Death row inmates recount experience as LEDAP opens new office
WILLIAMS Owodo is 36 years old. Out of that 36 years, he spent 17 of it in prison as a death row inmate. His story is heart-rending as it is incredulous.
He was barely 16, when he was picked up in Police raid at Ajegunle while returning from a football training.
In a twist of events, he ended up in death row as a condemned criminal. Owodo said: “I was arrested in February 1, 1995 with 4 others persons on allegation of murder in Ajegunle and was subsequently convicted and sentenced to death on December 5, 2003 by the Lagos High Court.”
Williams said when they were arrested and kept in Ajeromi Police station, most of the other detainees whose parents had the wherewithal effected their release. In his own case, there was no means, so he was branded an armed robber, tortured to confess to the crime and condenmed to death in court. He was freed eventually by the Appeal Court in 2014.
Also, Sopuruchi Obed was barely 17 when he was arrested on September 30, 2004 on the allegation by Police at Igando that he and others were part of a group of young men seen by Police informant spending lavishly at a beer parlour, and overhead boasting of their unlawful escapades. Obed said even though no one ever testified of being robbed by him or others, they were charged for armed robbery and convicted.
Meanwhile, the young man said he was just a hapless passerby. He revealed that he met his alleged crime mate, Oto-Obong Edet for the first time in Police custody. Both of them were locked up in jail since and only had the air of freedom in 2014. He faced the trauma of the imminence of the hangman for 10 years.
Unlike Owodo, Obed was not only tortured to confess to the crime, he was shot on his leg. He said: “Everyday, I see people get killed. The fear and torment of being killed was horrifying. I didn’t want to die, so when they tortured me and threatened to kill me, I signed the document, admitting that I robbed. But when I told the court that the statement was not voluntary, the judge just refused to agree”.
The story is the same for Christopher Tobi Okolie, a former student of the Federal Technical College Ilesha who was arrested in 2000 when he was accused of committing the offence of murder while he was involved in a altercation with few of his neighbours.
Okolie said a gang of boys within his neighbourhood waylaid him on his was to his father’s residence in Ikotun area as a result of his discman player, which his friend borrowed and refused to return. “I borrowed my disc player to my friend. So when I wanted to return to school, I went to collect it, but he told me that he has given it to his brother. Because I didn’t want to go without my disc, I took the one I saw in their house and left. When I came home, their brother came to my house and slapped me.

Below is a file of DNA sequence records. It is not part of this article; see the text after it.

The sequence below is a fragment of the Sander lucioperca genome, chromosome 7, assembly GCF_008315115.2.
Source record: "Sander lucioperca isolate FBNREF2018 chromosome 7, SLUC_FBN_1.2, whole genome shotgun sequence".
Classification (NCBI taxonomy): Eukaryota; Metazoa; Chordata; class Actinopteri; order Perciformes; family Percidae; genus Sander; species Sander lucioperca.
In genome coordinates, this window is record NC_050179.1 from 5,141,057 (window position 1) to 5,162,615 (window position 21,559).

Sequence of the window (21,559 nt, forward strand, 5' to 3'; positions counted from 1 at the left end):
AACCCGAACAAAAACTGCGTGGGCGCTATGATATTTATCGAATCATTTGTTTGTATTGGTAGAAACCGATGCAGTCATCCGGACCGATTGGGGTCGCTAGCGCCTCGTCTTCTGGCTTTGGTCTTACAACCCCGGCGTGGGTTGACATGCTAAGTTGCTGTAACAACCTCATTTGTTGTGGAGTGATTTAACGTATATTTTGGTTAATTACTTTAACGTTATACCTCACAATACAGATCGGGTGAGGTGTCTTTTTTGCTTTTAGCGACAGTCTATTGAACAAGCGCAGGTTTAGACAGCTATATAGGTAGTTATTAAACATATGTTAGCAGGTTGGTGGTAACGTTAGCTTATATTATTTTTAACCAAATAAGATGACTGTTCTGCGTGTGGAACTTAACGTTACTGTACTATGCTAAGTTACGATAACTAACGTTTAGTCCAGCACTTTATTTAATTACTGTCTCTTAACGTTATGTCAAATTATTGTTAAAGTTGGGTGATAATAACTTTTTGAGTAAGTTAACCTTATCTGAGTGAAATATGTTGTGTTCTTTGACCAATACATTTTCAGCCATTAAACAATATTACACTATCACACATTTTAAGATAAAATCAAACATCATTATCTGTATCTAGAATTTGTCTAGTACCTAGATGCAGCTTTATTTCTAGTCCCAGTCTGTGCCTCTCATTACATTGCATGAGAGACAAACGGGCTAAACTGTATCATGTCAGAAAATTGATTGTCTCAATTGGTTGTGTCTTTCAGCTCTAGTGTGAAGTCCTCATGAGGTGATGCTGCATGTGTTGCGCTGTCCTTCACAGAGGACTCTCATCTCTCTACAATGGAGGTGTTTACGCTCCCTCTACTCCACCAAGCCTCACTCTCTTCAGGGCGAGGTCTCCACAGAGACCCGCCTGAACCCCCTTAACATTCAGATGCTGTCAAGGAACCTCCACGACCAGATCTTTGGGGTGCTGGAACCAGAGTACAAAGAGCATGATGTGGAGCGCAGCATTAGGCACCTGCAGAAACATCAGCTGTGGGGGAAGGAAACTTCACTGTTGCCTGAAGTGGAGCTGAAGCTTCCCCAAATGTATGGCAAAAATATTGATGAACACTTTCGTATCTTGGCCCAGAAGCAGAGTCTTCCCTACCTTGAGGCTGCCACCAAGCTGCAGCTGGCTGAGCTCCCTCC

“One evening, as I was returning, they waylaid me on the street. I ran to enter our compund but it was locked. So in the process of dragging me, both of us fell into the gutter. I didn’t know that the guy got seriously injured. It was later that the Police came and arrested me in my sisters place”.
He was subsequently convicted and sentenced to death in March 2006 for murder. But late last year, he was freed by the superior court.
Those are the ugly stories of hundreds of weak an vulnerable Nigerians who have been in death row but freed through the intervention of Legal Defence and Assistance Programme (LEDAP).
They recounted their experiences recently at the occasion of the opening of LEDAP’s new office in Lekki, Lagos. They all appealed for aid to start a new life.
Speaking at the occasion, the national cordinator of LEDAP, Mr. Chino Obiagwu said for the past 18 years, the non-governmental organisation has worked in the area of access to justice and rule of law; human security, women’s right, internaional advocacy and rights of persons living with disabilities.
Obiagwu pointed out that LEDAP has remained the leading voice in Nigeria on the abolition of death penalty.
His words: “Under its human security programme, LEDAP has documented since 2001 extrajudicial killings in Nigeria comprising over 12, 500 recorded cases of unlawful killings published as our annual ‘impunity report’.”
He noted that his organisation pioneered the Domestic Violence Law, which is today the key instrument for the protection of women and children from gender-based violence, the administration of criminal justice law as well as being a licenced service provider to the Nigeria Bar Association on mandatory continuing legal education.
According to him, LEDAP’s access to justice and human security programmes are geared towards providing free legal services to indigent prisoners. “LEDAP has provided free legal support to over 100 death row inmates in Nigeria. Nearly 7 out of every 10 death penalty appeals that LEDAP has handled in the last two years have resulted in the acquittal of the appellants, suggesting a very high rate of wrongeful capital convictions”, he said, and appealed to the Nigerian government to reconsider its stand on the use of capital punishment by abolishing the use of death penalty and replace same with life imprisonment.
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